The United States, Sweden and France have figured out women's soccer. It's popular there, and their teams consistently outperform the rest of the world. In the US, women like Mia Hamm and Sydney Leroux have given a face to the game, and inspired not just a generation of young female soccer talent, but have made their names known among global soccer fans as well. They are more than just girl players, they are soccer superstars, and American soccer fans are proud to cheer them on, and even more proud to watch and support them. France, which has its own Women's League (Division 1 féminin), with teams operated by Ligue 1 and Ligue 2 clubs, attracts the support of club supporters in one of the biggest and best leagues in the world. Sweden has followed the French model, and many large top flight men's clubs also operate women's teams as well. Both France and the US are favourites at this years Women's World Cup, and Sweden isn't far behind. If you don't believe that their soccer is as fast paced, physical and aggressive as ours, watch a video on their website. Their women's soccer also gets excellent media coverage - especially in France where the larger clubs command huge followings of club supporters. Check out the video below where Olympique Lyonnais demolish LDB Malmo of Sweden 5-0. Both those clubs are owned by the same group that own their male counterparts. They play in the same stadium, benefit from the same social media presence and same season ticket holders. They are profitable, powerful and well known.
So, why can't we do that? Why can't young boys and girls in Canada, whether in Saguenay or Saskatoon, dream of one day scoring a game winning goal like Christine Sinclair, instead of Messi? They can, if they knew about our players - and they should. Talent is talent, whether its female or male, and Canadian sports fans consistently cheer for talent. Look at the showing our women's and men's hockey team receives at the Olympics if you want proof.
But it runs deeper than that. Why do people in Ottawa turn out in droves for the men's Ottawa Fury, setting an NASL attendance record, yet never even bother to learn that we had a women's team? Is it inherent sexism? Maybe, but I think it's more simple than that. We like spectacle. Would you rather see the Montréal Impact beat Alajuelense 2-0 in Stade Olympique in front of 35,000 screaming fans? Or at a park in Laval that's right beside a highway in front of 600? The reasons women's soccer isn't popular is because we treat it like a sport that isn't meant to be popular. It's a perpetual also-ran. Even though it's better than a lot of top flight men's soccer, even in the MLS (seriously, have you seen a match featuring the Colorado Rapids or the Chicago Fire), it's consistently referred to as slower and less physical than men's soccer by commentators who couldn't tell a shot from a cross, when it might just be the soccer we've been looking for all along. The only way we're going to change that mentality and in the process grow the sport in Canada, is by going and seeing for ourselves - because our media does not care about women's soccer, or soccer in general really.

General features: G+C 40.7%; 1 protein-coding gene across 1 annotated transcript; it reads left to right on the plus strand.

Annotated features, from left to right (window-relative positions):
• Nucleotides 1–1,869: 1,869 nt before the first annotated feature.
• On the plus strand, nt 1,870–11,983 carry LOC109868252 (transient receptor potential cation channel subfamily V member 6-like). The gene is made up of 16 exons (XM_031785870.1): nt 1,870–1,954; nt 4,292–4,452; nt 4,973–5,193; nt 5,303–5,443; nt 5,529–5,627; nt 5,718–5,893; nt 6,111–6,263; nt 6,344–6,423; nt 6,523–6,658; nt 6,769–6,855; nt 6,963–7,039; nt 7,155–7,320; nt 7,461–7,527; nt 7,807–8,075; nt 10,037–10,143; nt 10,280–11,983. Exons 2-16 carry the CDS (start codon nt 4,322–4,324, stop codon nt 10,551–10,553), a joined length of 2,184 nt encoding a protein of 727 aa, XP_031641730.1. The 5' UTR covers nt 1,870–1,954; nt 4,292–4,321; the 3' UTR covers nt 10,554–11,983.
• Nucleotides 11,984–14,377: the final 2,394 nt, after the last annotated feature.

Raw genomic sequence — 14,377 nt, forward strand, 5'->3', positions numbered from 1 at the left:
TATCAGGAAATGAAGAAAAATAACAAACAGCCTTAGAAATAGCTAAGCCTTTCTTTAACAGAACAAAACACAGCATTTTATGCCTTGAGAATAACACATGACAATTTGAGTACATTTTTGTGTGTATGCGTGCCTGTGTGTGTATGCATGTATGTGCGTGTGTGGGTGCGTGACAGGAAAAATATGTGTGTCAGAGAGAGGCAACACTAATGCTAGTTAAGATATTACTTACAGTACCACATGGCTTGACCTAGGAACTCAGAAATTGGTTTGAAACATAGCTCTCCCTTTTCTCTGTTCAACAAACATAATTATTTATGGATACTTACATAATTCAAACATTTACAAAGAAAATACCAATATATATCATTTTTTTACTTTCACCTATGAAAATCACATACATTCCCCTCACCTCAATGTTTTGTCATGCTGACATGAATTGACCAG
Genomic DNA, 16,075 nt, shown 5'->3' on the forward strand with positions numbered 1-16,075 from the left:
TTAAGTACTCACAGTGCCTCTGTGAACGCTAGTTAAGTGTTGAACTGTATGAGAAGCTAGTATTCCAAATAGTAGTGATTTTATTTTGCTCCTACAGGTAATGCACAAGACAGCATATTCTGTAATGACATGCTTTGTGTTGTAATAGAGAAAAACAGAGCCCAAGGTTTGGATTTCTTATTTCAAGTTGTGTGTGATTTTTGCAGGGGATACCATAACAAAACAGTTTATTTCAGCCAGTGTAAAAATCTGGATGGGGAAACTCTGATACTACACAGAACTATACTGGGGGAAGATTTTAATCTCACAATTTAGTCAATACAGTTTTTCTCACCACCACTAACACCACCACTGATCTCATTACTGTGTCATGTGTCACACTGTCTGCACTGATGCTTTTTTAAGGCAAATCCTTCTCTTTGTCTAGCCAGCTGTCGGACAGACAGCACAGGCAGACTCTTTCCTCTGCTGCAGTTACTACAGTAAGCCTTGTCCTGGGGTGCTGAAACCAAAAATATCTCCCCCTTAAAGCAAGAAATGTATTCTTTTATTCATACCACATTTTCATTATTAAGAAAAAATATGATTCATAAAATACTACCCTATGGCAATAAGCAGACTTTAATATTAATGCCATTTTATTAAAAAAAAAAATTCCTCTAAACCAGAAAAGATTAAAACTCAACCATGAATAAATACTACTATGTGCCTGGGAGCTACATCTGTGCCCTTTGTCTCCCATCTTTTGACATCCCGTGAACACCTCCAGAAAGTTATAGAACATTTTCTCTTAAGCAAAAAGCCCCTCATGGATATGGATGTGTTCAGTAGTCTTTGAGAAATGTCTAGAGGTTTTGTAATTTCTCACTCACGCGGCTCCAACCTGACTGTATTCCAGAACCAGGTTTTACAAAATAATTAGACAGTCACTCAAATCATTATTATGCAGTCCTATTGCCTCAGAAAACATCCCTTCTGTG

This, of course, brings me back to the Comètes de Laval and C.S. Arsenal de Québec - our two pro teams in the W-League of the USL. They play on turf, they play in the rain and they even play when nobody is watching. One thing is certain though, they always play to win - and they win a lot. If the Impact gave half as much as these girls do, they'd be a sure bet to win the MLS Cup. Laval has placed in the top 3 every year since 2010, and Québec City's record is right behind. But like their defunt Ottawa and Montréal sisters before them, they are still a business. They need fan support to stay afloat. They will continue to languish below the radar unless we get them the same coverage as the PLSQ, or our minor professional teams. Letting them play in our stadiums would be a start. Their records deserve it. Their players deserve it even more.
But there is a way we can change it, and change it soon. This year, the Women's World Cup is coming to Canada. The biggest matches will be held right here in Ottawa and Montréal. If we show our women's soccer team, and by extension, the businesses that own stadiums and media outlets across this vast country, that we are a serious soccer nation then we need to come out in force to support les rouges. Even if you buy tickets to see another team, like the French or the Koreans, simply by showing that we care about women's soccer, we're sending a message that we're a contender nation with a serious soccer pedigree. Most importantly, we'll be telling our daughters along with our sons, that as long as your work hard and play even harder, that the world cup is not out of anyone's reach.
I already have my tickets to two matches at TD Place in Ottawa. If we qualify for the knockout stage in Montréal, I'll be there too. Hopefully, I'll see you all there. Allez les rouges!